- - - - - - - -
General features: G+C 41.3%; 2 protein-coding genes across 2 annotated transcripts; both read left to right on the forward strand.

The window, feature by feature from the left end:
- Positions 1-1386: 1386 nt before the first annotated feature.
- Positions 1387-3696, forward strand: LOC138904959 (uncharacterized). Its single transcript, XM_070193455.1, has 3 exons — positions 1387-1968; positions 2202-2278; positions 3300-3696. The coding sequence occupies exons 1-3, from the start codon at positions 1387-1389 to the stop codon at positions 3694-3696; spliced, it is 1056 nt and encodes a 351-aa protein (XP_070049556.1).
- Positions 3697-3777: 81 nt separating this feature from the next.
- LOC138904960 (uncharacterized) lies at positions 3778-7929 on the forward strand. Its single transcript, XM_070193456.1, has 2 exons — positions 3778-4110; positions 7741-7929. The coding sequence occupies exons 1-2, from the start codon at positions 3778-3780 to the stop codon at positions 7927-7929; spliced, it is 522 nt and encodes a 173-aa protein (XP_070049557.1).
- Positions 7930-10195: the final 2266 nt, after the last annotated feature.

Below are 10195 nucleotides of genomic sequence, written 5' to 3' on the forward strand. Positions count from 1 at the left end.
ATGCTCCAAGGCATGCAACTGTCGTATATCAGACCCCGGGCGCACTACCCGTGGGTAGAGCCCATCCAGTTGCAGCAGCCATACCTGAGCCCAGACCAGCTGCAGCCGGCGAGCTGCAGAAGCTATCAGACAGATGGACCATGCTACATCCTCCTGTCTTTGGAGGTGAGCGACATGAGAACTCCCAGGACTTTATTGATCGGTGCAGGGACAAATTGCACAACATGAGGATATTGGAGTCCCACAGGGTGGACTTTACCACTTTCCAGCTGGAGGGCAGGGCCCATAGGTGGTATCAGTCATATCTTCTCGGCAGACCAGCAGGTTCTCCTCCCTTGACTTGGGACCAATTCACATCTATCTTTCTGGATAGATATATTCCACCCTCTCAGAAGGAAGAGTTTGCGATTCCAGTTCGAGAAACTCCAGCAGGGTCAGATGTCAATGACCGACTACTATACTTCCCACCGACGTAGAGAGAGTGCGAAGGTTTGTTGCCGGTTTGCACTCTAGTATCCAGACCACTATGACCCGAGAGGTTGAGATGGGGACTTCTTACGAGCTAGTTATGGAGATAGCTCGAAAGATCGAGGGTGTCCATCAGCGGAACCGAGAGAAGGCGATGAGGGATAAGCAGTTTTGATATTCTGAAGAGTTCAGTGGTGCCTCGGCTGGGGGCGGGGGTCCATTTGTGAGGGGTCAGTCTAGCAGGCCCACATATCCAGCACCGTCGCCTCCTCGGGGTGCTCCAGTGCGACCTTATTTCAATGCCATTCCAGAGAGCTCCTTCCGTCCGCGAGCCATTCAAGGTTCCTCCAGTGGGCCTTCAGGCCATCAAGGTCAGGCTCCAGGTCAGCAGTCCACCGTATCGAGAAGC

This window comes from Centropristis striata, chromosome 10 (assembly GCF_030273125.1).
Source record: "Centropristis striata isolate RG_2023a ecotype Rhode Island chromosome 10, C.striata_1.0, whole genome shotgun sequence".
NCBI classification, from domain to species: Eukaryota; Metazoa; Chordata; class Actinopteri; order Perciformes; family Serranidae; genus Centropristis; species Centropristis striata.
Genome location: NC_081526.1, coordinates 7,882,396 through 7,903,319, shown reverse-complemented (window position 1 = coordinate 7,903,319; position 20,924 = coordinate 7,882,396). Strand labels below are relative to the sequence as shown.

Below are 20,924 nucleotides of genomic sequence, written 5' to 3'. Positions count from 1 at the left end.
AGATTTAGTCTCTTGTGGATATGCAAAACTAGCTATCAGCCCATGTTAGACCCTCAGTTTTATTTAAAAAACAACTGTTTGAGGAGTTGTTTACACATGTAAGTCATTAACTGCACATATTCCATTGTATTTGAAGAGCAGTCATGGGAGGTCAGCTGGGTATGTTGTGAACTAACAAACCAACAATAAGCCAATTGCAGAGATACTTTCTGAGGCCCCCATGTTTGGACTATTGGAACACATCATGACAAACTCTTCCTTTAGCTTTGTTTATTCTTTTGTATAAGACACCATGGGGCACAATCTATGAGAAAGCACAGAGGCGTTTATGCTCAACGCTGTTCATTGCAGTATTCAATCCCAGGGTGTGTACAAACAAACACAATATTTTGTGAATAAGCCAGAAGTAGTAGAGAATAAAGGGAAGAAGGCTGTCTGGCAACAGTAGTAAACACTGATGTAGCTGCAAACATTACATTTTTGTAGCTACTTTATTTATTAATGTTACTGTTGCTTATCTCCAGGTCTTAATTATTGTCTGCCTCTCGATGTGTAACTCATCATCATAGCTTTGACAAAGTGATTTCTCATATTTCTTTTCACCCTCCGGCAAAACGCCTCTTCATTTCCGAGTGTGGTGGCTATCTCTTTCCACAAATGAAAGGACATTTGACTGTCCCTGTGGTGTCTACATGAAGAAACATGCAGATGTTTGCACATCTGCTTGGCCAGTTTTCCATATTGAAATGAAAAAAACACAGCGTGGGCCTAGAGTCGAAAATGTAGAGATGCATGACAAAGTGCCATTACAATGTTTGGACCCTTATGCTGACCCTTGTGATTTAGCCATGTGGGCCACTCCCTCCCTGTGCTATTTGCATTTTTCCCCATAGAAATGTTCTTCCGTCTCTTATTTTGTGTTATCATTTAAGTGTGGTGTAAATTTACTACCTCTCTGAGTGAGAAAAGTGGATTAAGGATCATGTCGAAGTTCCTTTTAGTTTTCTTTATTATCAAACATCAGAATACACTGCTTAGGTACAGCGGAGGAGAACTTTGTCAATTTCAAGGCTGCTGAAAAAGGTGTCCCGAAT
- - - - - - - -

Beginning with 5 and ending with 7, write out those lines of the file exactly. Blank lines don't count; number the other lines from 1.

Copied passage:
- Positions 3697-3777: 81 nt separating this feature from the next.
- LOC138904960 (uncharacterized) lies at positions 3778-7929 on the forward strand. Its single transcript, XM_070193456.1, has 2 exons — positions 3778-4110; positions 7741-7929. The coding sequence occupies exons 1-2, from the start codon at positions 3778-3780 to the stop codon at positions 7927-7929; spliced, it is 522 nt and encodes a 173-aa protein (XP_070049557.1).
- Positions 7930-10195: the final 2266 nt, after the last annotated feature.